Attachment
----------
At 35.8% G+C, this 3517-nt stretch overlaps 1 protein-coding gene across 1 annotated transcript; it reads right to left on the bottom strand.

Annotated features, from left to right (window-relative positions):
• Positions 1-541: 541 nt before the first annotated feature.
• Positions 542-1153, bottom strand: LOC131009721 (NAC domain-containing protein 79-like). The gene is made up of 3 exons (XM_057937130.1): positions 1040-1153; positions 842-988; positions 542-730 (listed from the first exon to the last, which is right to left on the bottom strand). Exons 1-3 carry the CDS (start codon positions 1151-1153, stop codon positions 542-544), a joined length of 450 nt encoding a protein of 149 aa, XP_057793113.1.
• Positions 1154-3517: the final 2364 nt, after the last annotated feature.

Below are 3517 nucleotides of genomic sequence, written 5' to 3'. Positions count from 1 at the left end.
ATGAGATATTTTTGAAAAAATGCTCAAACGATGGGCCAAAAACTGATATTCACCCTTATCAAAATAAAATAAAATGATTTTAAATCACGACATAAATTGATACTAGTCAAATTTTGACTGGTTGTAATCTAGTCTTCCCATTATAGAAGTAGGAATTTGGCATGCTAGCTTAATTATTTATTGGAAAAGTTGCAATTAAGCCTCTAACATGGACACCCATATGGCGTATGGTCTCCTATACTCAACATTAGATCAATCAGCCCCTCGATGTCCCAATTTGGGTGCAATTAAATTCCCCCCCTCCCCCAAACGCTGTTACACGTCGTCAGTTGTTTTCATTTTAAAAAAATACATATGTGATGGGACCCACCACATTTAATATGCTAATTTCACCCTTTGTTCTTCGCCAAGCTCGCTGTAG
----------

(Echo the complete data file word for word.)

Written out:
At 35.8% G+C, this 3517-nt stretch overlaps 1 protein-coding gene across 1 annotated transcript; it reads right to left on the bottom strand.

Annotated features, from left to right (window-relative positions):
• Positions 1-541: 541 nt before the first annotated feature.
• Positions 542-1153, bottom strand: LOC131009721 (NAC domain-containing protein 79-like). The gene is made up of 3 exons (XM_057937130.1): positions 1040-1153; positions 842-988; positions 542-730 (listed from the first exon to the last, which is right to left on the bottom strand). Exons 1-3 carry the CDS (start codon positions 1151-1153, stop codon positions 542-544), a joined length of 450 nt encoding a protein of 149 aa, XP_057793113.1.
• Positions 1154-3517: the final 2364 nt, after the last annotated feature.

Below are 3517 nucleotides of genomic sequence, written 5' to 3'. Positions count from 1 at the left end.
ATGAGATATTTTTGAAAAAATGCTCAAACGATGGGCCAAAAACTGATATTCACCCTTATCAAAATAAAATAAAATGATTTTAAATCACGACATAAATTGATACTAGTCAAATTTTGACTGGTTGTAATCTAGTCTTCCCATTATAGAAGTAGGAATTTGGCATGCTAGCTTAATTATTTATTGGAAAAGTTGCAATTAAGCCTCTAACATGGACACCCATATGGCGTATGGTCTCCTATACTCAACATTAGATCAATCAGCCCCTCGATGTCCCAATTTGGGTGCAATTAAATTCCCCCCCTCCCCCAAACGCTGTTACACGTCGTCAGTTGTTTTCATTTTAAAAAAATACATATGTGATGGGACCCACCACATTTAATATGCTAATTTCACCCTTTGTTCTTCGCCAAGCTCGCTGTAG